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Student council elections in Palestine

May 31, 2023 at 11:45 am

Students of Birzeit University in Ramallah, West Bank on May 23, 2023 [Issam Rimawi/Anadolu Agency]

The Islamic Bloc, the student branch of the Islamic Resistance Movement Hamas, was victorious in May in the largest Palestinian universities of the West Bank, An-Najah and Birzeit universities. They are also the universities that most embody the indicators reflecting the partisan situation on the ground.

On 16 May 2023, a democratic union took place, one that has been absent for sixteen years at An-Najah University. The participation rate reached 69.8 per cent with results as follows: the Islamic Bloc, which ran in the elections under the name the Muslim Palestine Bloc, won 40 seats. The other blocs that ran in the elections were Fatah’s Shabiba, the student branch of the Fatah movements, which won 38 seats, the Progressive Student Labour Front, the student branch of the Popular Front for the Liberation of Palestine, which won three seats, and the Democratic Progressive Student Pole, which did not win any.

The second elections were at Birzeit University, with a participation rate reaching 77 per cent. The results were as follows: the Islamic Wafaa Bloc, the student branch of Hamas, won 25 seats with a total of 4,481 votes, and the Martyr Yasser Arafat Bloc, the student branch of Fatah, won 20 seats with a total of 3,539 votes, the Democratic Pole Bloc, the student branch of the Popular Front for the Liberation of Palestine ranked third, winning six seats with a total of 1,076 votes, and the United Left Bloc did not win any.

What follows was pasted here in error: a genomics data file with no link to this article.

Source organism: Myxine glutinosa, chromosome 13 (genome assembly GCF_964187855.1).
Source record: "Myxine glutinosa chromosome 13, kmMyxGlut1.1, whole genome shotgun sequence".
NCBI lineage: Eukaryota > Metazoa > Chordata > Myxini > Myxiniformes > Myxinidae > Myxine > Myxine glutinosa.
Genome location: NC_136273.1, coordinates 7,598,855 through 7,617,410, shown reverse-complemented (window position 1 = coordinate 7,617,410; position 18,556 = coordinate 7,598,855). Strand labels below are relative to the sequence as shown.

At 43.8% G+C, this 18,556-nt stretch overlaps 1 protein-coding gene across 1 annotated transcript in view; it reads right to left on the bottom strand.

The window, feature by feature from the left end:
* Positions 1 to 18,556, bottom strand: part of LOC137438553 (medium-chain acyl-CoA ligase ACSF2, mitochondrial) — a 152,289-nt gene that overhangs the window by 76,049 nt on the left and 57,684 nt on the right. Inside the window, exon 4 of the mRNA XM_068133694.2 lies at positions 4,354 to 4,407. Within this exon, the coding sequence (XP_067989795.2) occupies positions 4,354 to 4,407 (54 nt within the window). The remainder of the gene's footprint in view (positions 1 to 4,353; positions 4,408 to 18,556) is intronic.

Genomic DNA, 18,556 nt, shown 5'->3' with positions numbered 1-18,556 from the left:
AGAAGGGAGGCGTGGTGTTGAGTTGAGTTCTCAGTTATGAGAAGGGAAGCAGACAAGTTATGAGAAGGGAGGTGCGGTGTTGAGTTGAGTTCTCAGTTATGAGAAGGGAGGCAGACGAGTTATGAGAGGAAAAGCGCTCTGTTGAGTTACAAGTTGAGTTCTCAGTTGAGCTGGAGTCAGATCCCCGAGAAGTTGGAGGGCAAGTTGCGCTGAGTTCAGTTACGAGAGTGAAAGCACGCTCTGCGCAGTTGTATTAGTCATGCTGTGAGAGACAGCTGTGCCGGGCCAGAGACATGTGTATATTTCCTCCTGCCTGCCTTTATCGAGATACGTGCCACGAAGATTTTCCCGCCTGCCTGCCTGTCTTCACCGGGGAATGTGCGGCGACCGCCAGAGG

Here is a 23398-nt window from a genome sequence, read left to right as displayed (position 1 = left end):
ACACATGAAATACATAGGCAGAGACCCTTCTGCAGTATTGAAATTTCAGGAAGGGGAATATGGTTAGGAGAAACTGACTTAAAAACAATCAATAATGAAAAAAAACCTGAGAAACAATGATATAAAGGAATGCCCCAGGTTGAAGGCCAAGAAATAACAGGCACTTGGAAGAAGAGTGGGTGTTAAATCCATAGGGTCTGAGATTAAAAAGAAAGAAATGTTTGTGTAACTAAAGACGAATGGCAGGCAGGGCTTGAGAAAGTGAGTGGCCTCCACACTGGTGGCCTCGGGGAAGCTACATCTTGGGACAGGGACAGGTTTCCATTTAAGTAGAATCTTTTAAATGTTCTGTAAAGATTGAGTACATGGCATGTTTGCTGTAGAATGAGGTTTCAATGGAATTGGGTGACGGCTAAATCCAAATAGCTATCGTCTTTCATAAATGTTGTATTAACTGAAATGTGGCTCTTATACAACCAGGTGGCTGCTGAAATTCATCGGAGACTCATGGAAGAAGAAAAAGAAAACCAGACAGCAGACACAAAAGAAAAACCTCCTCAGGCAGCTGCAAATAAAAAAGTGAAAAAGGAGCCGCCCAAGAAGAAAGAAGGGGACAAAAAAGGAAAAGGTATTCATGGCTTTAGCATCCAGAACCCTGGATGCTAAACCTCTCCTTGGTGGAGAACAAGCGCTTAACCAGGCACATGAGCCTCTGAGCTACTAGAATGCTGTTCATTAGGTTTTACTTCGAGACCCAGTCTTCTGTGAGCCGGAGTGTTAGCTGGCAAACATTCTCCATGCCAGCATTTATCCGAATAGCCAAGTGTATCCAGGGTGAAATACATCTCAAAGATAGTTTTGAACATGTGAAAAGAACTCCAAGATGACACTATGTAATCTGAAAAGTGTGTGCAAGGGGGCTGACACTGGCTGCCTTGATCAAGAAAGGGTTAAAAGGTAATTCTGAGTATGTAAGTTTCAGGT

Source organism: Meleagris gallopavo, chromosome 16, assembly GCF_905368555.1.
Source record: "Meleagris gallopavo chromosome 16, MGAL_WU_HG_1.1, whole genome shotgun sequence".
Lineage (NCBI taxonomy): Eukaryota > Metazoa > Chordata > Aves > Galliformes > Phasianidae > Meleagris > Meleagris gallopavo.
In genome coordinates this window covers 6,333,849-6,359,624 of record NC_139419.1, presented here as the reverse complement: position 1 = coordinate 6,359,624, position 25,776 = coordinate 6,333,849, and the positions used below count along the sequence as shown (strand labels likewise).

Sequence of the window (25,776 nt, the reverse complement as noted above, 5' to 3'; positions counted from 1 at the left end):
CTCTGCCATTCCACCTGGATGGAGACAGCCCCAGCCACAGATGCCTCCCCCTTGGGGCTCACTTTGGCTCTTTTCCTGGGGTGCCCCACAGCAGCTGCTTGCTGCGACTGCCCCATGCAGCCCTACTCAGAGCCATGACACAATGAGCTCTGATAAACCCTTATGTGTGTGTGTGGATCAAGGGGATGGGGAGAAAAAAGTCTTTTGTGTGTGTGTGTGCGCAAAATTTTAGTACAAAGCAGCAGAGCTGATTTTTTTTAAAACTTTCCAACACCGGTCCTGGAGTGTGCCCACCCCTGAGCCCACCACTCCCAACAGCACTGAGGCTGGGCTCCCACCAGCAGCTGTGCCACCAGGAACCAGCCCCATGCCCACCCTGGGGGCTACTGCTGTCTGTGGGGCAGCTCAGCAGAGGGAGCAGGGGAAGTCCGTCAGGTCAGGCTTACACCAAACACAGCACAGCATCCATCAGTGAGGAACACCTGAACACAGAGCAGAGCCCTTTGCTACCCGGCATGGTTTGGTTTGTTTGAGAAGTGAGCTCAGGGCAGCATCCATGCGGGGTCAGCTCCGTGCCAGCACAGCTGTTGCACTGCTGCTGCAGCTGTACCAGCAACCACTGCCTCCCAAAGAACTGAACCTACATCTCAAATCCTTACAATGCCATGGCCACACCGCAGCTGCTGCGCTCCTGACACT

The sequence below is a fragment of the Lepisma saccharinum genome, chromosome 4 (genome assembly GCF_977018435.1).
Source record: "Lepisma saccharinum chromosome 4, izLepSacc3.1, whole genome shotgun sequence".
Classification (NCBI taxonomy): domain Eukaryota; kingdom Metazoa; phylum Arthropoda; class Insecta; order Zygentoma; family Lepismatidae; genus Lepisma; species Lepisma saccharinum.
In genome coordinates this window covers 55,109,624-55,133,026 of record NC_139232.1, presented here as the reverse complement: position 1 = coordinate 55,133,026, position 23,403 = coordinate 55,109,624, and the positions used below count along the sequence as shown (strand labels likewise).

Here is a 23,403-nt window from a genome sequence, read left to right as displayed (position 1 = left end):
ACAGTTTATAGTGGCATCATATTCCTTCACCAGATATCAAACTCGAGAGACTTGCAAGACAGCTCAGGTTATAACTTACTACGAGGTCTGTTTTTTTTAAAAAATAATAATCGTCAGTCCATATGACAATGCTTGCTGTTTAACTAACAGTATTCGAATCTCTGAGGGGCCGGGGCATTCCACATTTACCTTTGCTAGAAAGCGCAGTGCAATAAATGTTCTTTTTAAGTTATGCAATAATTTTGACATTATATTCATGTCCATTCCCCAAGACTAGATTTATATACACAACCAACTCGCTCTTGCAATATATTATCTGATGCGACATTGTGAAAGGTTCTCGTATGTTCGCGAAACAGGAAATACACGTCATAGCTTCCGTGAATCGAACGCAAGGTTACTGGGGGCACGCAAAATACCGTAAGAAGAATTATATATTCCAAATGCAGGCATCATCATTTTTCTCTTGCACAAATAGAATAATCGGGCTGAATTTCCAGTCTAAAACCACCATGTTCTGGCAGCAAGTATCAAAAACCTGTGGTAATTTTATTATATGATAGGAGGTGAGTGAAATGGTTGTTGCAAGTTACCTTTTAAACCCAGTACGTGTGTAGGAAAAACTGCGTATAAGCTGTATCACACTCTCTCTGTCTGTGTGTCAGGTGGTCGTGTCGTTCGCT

What are the reasons for the victory of the Islamic Bloc as well as its implications, and why aren’t elections held in the universities of the Gaza Strip?

Reasons behind the victory 

Undoubtedly, the union and student elections reflect the political weight of the Palestinian factions, but not in absolute terms. Some may vote for those who provide better services without regard for partisan and factional ideologies.

It is necessary to look into what happened during the past year in terms of political events that changed the general mood in the West Bank to understand the reasons for the victory, namely:

  • The political horizon, the escalation of resistance in the West Bank and the increase in its popular support are reflected in the voting behaviour of students in both universities.
  • The appearance of armed men and repeated shootings in the air in light of the regular raids in the West Bank, as well as the difficulty in providing weapons and bullets to the resistance fighters of the Lions’ Den, the Jenin Battalion and other battalions and cells, push students to vote against this behaviour.
  • The practices of the security services in the West Bank, especially the political arrests of students, affect the Shabiba movement’s chances of winning most of the time.
  • Despite possessing power and money, the Fatah leadership fell short regarding Shabiba and did not provide it with the necessary support to serve the students.